Tuesday, July 19th, 2011 | 3 Comments
The many visual worlds created by
Chris Kuzma are as varied as they are strange. The Toronto artist is as likely to be found exhibiting his painted works in galleries, as making editorial illustrations for magazines, self publishing comics, or curating anthologies with his co-collaborators in the art collective Wowee Zonk.
His paintings subvert the calm orderliness of everyday life, tipping mundane situations towards nightmares of cartoon violence. His comics are far more overtly bizarre and riotous, deliriously navigating his Orwellian office world of the “Complex”.
Your paintings from the “Secret Shame” show at LE Gallery are quite unsettling in their violent encounters of the mundane and cartoon worlds. What were some of the ideas your were exploring in this series?
The majority of those pieces were collected from other shows I’ve participated in over the past three years and seeing them all together at the LE show definitely revealed a common theme to me.
I feel that I’m striving for a balance between the familiar and the jarring, or the playful and the sinister, and that I’m constantly trying to paint a pretty picture that, upon closer inspection, might leave the viewer slightly unsettled.
I have always loved cartoons and respected them as art, and the best ones always had an overtly sadistic element to them. This, coupled with my realistic approach to painting, opened up so many avenues for how I might combine these two influences.
“I feel that I’m striving for a balance between the familiar and the jarring, or the playful and the sinister, and that I’m constantly trying to paint a pretty picture that, upon closer inspection, might leave the viewer slightly unsettled.”
Your recent comic Complex is awesome! We loved the bizarre dystopian office world you created. What was on your mind when you wrote this?
Thanks! Complex is a giant facility that extends so far in every direction that it is unknown as to where it started or if it ever ends. I wanted to create a world where I could do a story about literally anything and it would remain in this particular continuity.
I guess that’s pretty anal on my part (after all, you CAN do whatever you want in comics), but for some reason I like having the option of that connectedness. For instance, there could be a part of Complex that’s stuck in the Paleolithic era and another that’s light years in the future, but they are both contained within the Complex mythology. It’s like that show Sliders with Jerry O’connell!
Your paintings are quite stylistically different from your comics work, which in turn are quite different from your editorial illustration work. Do you intentionally vary your style to suit the medium? What do you like about working in each of these genres?
I do vary my style based on the medium, but I never feel that I’m being dishonest with my artwork or pandering to anyone. With my comics and personal work, I am free to experiment in any way I choose and there are elements from each present in the other.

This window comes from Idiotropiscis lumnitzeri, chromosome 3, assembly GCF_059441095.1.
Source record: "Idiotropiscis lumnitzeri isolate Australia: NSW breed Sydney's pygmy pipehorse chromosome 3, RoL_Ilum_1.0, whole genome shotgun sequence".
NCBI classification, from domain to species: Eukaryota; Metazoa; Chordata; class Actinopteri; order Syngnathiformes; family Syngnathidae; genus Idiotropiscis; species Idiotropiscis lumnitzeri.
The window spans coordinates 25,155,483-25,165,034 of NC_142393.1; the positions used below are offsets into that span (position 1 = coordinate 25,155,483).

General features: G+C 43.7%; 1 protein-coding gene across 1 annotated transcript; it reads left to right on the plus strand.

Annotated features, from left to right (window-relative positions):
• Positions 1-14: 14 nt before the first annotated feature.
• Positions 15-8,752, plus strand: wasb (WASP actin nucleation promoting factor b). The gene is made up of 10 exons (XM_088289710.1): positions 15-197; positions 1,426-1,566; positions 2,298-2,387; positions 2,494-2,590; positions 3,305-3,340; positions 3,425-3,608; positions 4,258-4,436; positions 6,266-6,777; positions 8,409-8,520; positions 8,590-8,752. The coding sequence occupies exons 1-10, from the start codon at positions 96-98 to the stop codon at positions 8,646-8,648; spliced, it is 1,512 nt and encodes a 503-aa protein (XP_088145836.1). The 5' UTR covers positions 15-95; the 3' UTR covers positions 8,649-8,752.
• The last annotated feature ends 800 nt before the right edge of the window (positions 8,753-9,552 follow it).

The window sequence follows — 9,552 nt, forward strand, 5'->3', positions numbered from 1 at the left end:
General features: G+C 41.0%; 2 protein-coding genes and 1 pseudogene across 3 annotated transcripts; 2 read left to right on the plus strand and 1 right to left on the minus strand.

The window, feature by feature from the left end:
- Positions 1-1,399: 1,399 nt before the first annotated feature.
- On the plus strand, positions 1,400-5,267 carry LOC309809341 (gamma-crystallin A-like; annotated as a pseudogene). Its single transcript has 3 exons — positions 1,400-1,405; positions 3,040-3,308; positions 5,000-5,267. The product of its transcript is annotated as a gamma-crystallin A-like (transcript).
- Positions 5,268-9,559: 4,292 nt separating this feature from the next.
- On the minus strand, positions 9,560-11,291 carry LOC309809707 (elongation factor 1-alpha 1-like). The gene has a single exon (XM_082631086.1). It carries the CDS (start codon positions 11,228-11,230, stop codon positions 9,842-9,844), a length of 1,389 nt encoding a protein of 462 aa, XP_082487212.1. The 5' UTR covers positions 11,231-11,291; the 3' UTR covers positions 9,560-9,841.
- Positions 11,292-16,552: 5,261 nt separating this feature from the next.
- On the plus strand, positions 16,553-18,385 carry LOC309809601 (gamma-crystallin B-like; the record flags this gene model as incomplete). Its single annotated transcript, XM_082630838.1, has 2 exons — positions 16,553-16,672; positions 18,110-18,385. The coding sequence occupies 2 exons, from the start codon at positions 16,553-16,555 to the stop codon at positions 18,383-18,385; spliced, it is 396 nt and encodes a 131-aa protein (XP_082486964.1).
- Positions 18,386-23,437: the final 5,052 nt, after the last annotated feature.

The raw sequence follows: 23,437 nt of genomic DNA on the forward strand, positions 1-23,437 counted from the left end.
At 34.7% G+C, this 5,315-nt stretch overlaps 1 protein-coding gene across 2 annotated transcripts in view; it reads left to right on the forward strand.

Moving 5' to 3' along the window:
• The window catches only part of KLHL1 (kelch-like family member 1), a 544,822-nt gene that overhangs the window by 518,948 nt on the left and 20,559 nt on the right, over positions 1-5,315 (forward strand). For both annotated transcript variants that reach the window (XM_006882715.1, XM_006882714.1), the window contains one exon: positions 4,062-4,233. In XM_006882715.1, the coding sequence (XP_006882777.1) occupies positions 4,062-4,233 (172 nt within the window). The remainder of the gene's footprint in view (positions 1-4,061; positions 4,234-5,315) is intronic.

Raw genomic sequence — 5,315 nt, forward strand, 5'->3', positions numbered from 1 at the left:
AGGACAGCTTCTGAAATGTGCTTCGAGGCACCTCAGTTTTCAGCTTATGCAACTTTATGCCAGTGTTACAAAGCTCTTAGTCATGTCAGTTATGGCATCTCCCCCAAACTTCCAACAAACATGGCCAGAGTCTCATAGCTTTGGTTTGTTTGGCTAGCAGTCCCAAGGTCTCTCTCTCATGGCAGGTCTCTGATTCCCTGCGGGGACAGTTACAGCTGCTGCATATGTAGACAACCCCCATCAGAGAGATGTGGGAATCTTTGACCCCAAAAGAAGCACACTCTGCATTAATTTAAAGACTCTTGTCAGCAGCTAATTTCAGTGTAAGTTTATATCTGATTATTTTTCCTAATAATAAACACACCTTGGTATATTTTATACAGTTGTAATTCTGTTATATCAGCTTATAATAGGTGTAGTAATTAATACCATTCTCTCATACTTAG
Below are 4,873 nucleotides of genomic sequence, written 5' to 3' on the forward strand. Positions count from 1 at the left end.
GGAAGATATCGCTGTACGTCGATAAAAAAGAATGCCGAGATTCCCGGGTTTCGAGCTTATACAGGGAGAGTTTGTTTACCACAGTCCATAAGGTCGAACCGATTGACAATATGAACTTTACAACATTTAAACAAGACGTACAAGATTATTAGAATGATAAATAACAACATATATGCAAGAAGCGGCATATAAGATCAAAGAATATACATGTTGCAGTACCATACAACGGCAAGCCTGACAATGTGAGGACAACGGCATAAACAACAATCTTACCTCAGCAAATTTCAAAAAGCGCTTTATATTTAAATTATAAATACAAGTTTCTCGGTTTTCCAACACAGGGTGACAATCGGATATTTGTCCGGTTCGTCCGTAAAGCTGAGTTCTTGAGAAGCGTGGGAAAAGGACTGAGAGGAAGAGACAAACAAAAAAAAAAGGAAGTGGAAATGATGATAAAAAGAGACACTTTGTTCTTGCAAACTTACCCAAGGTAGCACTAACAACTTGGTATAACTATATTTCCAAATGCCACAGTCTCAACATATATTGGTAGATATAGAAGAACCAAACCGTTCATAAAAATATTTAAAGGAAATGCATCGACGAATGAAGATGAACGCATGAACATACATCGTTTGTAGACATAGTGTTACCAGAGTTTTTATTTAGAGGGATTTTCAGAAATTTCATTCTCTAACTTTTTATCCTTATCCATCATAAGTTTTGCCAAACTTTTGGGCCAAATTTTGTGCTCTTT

When I get an illustration assignment, my approach is often dictated by the deadline and the mood of the article. But I always feel like my work is my own.
I’m not sure if I ever want to arrive at that comfortable point in my artistic career where I say “This is it. This is my style. This is how I draw”. It is my opinion that if you are not constantly challenging yourself and trying new things, you are redundant.
That’s why I find working in each of these mediums so interesting. Comics allow me to be loose and goofy, painting trains my hand and eye, and illustration has me thinking on my feet and learning to trust my artistic instincts. Each offers up different challenges and instructs different parts of my artistic self. And oftentimes, these lessons learned will overlap and reveal something new.
Or maybe I have ADD.
“I’m not sure if I ever want to arrive at that comfortable point in my artistic career where I say “This is it. This is my style. This is how I draw”. It is my opinion that if you are not constantly challenging yourself and trying new things, you are redundant.”
We loved the painted typography you recently did for the Creative Type 3 show in Toronto. How did you approach that piece, given that you don’t usually incorporate type into your images?
Actually, that piece was based off of a painting I did for a show at the Steamwhistle gallery last summer. I painted a figure whose body was made up of different buildings. I found that I really enjoyed painting these tiny detailed buildings, so I decided to carry that into the Creative Type piece.
I have no idea when it comes to the technical aspects of typography (kerning, tracking, etc.), but I’ve developed my own measuring system that works for now. I would like to learn more about the actual techniques typographers use.
You are one-third of the Wowee Zonk art collective (alongside Ginette Lapalme and Patrick Kyle). How did you guys meet and what are your goals for the collective? How do you approach working collaboratively?
We met at OCAD a few years ago and have been hanging out ever since. The main focus of Wowee Zonk is the comic anthology of the same name. It is our goal to produce an increasingly excellent comic anthology that highlights the amazing talent that is happening Canadian comics today.
We have released three issues so far and have recently begun planning for the fourth. The always amazing Koyama Press published the third issue for us as well as a book called Pobody’s Nurfect, which collects some of our paintings.
We are all pretty agreeable people and we share similar artistic influences and aesthetics, so we are fairly trusting of one another when it comes to our collaborations. I’m just glad to be hanging out with these guys, they continually challenge and inspire me.